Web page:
Christopher S. Rizek is quoted by Tax Notes Today concerning the issues that arise when taxpayers rights legislation does not have bipartisan support. The article specifically focuses on taxpayers rights bills such as, TBOR 1, TBOR 2, and RR '98. For the complete article, please visit Tax Notes Today's website (subscription required).
Excerpt taken from the article.
According to Vance, congressional staff had the support of Treasury and the IRS on the taxpayer rights bills. "IRS was always on board with us," she said.
That consensus fell apart when Congress was working on RRA '98, according to Christopher S. Rizek of Caplin & Drysdale, who worked on TBOR 2 and RRA '98 at Treasury as an attorney-adviser and associate tax legislative counsel. Rizek said he remembers the political atmosphere surrounding RRA '98 as being much more contentious and the bill suffering as a result.
The bipartisan work ethos changed after politics were injected into the process by Finance Committee hearings in the fall of 1997 that detailed supposed IRS abuses of taxpayers, Rizek said at a recent Tax Analysts forum on taxpayer bills of rights. (Prior coverage: Tax Notes, Mar. 31, 2014, p. 1379.)
In 1998, when Republicans controlled both chambers of Congress and a Democrat sat in the White House, the two parties were "at each other's throats," Rizek said. A House bill that had consensus support became much more controversial in the Senate because of Treasury and IRS opposition, he said.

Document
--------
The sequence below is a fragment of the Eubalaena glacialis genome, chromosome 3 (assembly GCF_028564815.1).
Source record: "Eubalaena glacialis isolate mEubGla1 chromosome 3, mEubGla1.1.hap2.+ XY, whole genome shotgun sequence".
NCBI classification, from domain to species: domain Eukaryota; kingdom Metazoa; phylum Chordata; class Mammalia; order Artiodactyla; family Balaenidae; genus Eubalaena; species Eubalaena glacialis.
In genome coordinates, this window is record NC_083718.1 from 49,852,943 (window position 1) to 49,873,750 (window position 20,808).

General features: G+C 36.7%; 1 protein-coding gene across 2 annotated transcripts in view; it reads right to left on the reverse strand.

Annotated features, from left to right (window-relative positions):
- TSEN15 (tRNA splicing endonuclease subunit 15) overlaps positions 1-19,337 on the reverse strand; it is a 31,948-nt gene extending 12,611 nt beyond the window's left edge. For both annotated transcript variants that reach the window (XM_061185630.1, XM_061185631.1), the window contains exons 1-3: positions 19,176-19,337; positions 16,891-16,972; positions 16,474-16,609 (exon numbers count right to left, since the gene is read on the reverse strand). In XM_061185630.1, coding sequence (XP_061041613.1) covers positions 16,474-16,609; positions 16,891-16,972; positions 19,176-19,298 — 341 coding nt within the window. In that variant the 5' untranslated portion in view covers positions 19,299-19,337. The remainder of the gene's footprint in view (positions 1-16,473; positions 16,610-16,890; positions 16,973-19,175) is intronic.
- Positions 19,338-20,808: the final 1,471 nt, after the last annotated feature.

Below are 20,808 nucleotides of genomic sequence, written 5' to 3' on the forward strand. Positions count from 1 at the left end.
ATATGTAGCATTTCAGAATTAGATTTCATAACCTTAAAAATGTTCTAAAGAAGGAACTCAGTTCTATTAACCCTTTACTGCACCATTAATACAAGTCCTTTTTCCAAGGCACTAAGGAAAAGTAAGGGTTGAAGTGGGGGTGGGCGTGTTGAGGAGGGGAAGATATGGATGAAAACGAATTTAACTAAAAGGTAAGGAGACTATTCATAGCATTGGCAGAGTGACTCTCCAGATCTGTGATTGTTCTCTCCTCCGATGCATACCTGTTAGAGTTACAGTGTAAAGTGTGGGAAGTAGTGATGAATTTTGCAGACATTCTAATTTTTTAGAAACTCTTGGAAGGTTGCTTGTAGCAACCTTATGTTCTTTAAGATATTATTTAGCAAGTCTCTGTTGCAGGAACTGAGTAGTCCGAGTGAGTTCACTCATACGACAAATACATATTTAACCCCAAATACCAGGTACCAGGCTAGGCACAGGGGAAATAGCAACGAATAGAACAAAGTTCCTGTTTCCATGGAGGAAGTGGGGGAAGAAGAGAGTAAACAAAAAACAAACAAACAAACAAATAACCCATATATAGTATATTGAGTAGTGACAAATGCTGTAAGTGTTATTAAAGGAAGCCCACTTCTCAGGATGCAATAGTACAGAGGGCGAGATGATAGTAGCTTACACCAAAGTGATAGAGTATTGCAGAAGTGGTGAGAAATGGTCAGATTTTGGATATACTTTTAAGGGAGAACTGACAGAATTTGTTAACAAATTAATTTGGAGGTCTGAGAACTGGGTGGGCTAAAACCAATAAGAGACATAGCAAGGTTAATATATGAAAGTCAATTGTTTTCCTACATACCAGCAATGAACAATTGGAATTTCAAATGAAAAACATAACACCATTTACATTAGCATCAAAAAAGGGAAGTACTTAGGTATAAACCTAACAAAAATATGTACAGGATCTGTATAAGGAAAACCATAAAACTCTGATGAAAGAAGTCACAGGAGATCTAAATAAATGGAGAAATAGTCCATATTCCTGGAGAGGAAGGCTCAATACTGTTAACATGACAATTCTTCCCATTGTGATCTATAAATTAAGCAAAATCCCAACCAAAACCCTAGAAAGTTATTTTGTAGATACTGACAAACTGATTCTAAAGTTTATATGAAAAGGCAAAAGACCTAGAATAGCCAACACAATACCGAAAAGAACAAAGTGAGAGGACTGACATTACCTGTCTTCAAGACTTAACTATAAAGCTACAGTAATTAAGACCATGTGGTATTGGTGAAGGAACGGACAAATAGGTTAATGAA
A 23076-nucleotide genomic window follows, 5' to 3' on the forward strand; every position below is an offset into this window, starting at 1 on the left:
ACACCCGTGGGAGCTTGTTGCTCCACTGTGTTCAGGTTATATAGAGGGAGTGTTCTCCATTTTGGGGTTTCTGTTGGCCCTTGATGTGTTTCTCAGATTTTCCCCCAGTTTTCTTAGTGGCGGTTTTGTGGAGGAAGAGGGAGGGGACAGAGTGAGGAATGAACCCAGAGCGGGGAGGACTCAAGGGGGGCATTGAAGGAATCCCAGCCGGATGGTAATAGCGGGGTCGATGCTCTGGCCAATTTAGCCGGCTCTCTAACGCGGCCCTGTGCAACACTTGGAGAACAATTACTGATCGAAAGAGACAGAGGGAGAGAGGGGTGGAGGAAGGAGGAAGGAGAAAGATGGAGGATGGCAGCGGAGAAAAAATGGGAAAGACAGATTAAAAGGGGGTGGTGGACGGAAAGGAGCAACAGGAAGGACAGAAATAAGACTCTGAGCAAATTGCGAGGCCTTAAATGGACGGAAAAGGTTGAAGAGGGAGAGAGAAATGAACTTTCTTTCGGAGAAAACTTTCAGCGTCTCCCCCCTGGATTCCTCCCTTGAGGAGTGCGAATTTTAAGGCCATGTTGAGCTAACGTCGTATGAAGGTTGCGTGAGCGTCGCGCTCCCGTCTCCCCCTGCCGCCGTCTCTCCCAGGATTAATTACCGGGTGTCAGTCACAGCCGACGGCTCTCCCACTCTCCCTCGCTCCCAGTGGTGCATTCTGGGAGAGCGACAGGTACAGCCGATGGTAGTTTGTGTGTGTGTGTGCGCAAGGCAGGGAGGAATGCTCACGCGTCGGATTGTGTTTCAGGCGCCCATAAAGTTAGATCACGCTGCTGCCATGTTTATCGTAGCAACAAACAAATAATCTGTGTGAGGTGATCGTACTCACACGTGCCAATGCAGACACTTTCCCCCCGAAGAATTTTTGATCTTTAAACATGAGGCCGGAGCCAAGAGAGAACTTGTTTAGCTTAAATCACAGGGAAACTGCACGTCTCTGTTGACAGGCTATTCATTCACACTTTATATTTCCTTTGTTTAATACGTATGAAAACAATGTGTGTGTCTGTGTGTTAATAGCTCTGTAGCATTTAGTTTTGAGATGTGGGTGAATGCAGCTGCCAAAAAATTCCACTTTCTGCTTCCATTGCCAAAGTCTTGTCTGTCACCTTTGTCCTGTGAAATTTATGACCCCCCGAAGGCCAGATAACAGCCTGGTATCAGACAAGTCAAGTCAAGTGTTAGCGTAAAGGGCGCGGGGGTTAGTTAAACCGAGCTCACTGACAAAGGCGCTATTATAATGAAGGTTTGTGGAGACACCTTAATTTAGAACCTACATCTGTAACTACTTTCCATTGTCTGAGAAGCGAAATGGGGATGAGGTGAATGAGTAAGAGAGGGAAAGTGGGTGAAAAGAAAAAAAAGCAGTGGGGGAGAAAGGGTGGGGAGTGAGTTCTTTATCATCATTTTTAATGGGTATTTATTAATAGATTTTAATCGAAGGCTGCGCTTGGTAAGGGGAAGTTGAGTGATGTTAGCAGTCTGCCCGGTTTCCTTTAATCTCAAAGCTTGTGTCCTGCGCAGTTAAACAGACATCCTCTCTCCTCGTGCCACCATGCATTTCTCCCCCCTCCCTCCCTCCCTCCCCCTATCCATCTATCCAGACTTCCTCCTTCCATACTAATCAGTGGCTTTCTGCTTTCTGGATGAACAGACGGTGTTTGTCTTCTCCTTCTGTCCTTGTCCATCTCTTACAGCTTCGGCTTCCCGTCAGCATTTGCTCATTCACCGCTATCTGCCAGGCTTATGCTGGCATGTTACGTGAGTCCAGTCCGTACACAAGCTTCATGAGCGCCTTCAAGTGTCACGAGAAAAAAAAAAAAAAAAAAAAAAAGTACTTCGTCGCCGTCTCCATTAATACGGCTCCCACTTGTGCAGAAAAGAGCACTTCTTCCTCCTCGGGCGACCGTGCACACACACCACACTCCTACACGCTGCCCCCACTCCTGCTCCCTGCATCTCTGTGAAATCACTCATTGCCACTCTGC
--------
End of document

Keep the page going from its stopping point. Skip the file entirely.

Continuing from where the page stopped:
RRA '98 "was not, I think it's fair to say, exactly the same signal success" as the previous taxpayer rights bills, Rizek said. "In particular, some of the administrative provisions have turned out to be a little bit of a mixed bag," he said. "But I think what it teaches us is that to work out good taxpayer rights legislation, you have to have tax professionals talking to each other and working out carefully and well-thought-out incremental changes to existing policies."
Rizek said that a taxpayer's lack of ability to appeal a CDP determination is the perfect example of how rights don't exist without a way to enforce them and that the problem with the broad taxpayer rights outlined in Publication 1 is that they're not enforceable. "It's a truism, I think, in the law: You can't have a right unless you have a remedy," he said.